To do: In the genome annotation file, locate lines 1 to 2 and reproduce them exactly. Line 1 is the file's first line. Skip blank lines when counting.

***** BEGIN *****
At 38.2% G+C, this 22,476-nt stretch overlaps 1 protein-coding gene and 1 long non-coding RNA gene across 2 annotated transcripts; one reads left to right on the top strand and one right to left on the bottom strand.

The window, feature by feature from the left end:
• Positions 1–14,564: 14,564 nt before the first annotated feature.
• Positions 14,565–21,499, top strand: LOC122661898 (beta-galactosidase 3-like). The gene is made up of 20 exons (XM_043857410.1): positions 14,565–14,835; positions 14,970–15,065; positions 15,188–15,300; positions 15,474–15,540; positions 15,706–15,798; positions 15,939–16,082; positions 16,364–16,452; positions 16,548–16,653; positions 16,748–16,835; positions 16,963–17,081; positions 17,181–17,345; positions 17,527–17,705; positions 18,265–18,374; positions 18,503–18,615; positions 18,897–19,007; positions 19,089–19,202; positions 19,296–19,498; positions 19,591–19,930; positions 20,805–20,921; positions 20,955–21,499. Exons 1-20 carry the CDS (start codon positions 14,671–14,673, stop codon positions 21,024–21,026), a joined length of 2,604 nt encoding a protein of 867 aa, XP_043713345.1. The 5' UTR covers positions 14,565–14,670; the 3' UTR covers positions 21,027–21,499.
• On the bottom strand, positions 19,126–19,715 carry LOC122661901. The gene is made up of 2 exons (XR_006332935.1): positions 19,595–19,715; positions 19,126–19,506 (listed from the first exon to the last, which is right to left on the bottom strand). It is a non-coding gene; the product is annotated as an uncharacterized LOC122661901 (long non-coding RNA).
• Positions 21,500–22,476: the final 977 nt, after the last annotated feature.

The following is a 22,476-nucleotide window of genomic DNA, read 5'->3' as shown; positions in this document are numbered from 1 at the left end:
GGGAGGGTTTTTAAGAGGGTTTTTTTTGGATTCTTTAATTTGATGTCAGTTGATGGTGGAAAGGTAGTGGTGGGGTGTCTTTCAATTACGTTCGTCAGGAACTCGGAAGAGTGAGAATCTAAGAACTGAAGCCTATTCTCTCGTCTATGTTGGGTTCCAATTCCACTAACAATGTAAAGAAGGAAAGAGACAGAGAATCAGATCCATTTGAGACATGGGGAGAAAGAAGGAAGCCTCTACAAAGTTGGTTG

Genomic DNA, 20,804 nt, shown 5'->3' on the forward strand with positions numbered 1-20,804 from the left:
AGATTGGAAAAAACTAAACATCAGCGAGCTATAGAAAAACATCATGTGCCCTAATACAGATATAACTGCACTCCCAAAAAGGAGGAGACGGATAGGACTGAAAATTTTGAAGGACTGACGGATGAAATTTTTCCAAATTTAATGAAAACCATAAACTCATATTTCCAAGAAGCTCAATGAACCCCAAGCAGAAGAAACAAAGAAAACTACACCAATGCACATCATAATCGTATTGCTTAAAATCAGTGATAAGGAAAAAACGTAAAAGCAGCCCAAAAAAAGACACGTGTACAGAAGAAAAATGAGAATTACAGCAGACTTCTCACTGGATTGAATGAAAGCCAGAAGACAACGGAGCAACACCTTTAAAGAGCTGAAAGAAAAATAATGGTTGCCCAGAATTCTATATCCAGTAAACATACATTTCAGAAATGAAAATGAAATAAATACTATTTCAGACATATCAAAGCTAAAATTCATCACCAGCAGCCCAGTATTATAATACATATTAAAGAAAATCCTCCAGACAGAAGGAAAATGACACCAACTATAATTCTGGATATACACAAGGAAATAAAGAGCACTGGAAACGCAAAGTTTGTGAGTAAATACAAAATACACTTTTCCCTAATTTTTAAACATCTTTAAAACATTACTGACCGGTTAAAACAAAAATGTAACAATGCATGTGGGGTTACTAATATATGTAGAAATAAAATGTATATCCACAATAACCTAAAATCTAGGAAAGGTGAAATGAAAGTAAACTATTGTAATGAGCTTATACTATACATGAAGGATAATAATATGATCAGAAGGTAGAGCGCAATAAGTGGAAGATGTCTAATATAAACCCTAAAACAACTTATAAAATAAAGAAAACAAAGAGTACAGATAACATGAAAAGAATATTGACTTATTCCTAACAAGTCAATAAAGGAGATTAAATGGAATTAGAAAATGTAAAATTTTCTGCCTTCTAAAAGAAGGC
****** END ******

At 38.2% G+C, this 22,476-nt stretch overlaps 1 protein-coding gene and 1 long non-coding RNA gene across 2 annotated transcripts; one reads left to right on the top strand and one right to left on the bottom strand.

The window, feature by feature from the left end: